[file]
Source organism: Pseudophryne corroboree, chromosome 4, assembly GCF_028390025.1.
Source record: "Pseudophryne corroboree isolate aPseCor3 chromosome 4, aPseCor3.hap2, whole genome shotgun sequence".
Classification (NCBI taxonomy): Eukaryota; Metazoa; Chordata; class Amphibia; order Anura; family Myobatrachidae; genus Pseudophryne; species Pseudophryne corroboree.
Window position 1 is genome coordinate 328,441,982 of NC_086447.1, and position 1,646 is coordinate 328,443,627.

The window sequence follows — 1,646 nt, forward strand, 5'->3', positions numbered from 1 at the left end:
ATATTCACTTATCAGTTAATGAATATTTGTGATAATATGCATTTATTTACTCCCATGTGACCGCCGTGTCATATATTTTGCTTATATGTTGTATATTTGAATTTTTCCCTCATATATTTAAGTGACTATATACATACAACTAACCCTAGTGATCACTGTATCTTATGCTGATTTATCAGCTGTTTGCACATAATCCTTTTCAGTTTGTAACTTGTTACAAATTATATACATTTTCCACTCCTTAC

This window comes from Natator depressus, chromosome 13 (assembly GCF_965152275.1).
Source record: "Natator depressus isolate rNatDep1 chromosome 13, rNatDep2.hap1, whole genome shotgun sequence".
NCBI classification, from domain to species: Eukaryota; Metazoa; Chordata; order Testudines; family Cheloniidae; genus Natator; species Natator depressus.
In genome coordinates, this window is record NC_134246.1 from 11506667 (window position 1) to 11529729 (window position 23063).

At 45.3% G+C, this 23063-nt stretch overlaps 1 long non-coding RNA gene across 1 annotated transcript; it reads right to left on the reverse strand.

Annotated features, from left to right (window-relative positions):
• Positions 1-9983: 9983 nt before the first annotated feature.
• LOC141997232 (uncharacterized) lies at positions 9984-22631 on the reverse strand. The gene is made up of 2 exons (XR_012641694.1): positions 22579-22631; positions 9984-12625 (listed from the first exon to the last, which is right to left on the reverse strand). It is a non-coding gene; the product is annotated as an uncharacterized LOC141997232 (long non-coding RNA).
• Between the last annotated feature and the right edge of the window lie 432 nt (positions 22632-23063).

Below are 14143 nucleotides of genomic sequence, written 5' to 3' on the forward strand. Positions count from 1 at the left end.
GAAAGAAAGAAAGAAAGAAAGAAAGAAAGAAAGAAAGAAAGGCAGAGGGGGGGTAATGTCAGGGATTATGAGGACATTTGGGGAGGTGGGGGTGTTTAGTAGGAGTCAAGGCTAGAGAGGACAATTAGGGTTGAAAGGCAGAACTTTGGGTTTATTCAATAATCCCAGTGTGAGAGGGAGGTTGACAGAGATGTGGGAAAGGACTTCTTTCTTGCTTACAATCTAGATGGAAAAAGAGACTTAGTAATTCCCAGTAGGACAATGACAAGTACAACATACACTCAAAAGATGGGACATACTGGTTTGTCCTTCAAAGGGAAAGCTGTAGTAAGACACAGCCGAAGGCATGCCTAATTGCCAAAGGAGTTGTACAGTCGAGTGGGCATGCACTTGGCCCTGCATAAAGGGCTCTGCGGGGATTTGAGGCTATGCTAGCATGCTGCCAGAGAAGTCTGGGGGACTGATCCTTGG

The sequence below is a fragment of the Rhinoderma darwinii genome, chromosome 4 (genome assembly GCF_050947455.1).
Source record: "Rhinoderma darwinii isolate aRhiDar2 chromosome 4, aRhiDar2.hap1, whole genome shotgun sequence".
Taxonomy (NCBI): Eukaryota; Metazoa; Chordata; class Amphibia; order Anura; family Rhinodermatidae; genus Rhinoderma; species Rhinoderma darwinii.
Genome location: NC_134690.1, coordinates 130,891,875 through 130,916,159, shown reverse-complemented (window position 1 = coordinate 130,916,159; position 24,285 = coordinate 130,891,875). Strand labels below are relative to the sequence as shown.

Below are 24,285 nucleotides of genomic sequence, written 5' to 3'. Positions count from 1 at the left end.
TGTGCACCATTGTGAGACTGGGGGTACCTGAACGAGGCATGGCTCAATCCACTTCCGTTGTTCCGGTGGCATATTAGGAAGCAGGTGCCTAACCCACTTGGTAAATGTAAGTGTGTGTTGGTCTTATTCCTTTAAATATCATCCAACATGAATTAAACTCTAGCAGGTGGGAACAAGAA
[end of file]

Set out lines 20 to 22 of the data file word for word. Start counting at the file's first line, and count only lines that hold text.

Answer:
Taxonomy (NCBI): Eukaryota; Metazoa; Chordata; class Amphibia; order Anura; family Rhinodermatidae; genus Rhinoderma; species Rhinoderma darwinii.
Genome location: NC_134690.1, coordinates 130,891,875 through 130,916,159, shown reverse-complemented (window position 1 = coordinate 130,916,159; position 24,285 = coordinate 130,891,875). Strand labels below are relative to the sequence as shown.

Below are 24,285 nucleotides of genomic sequence, written 5' to 3'. Positions count from 1 at the left end.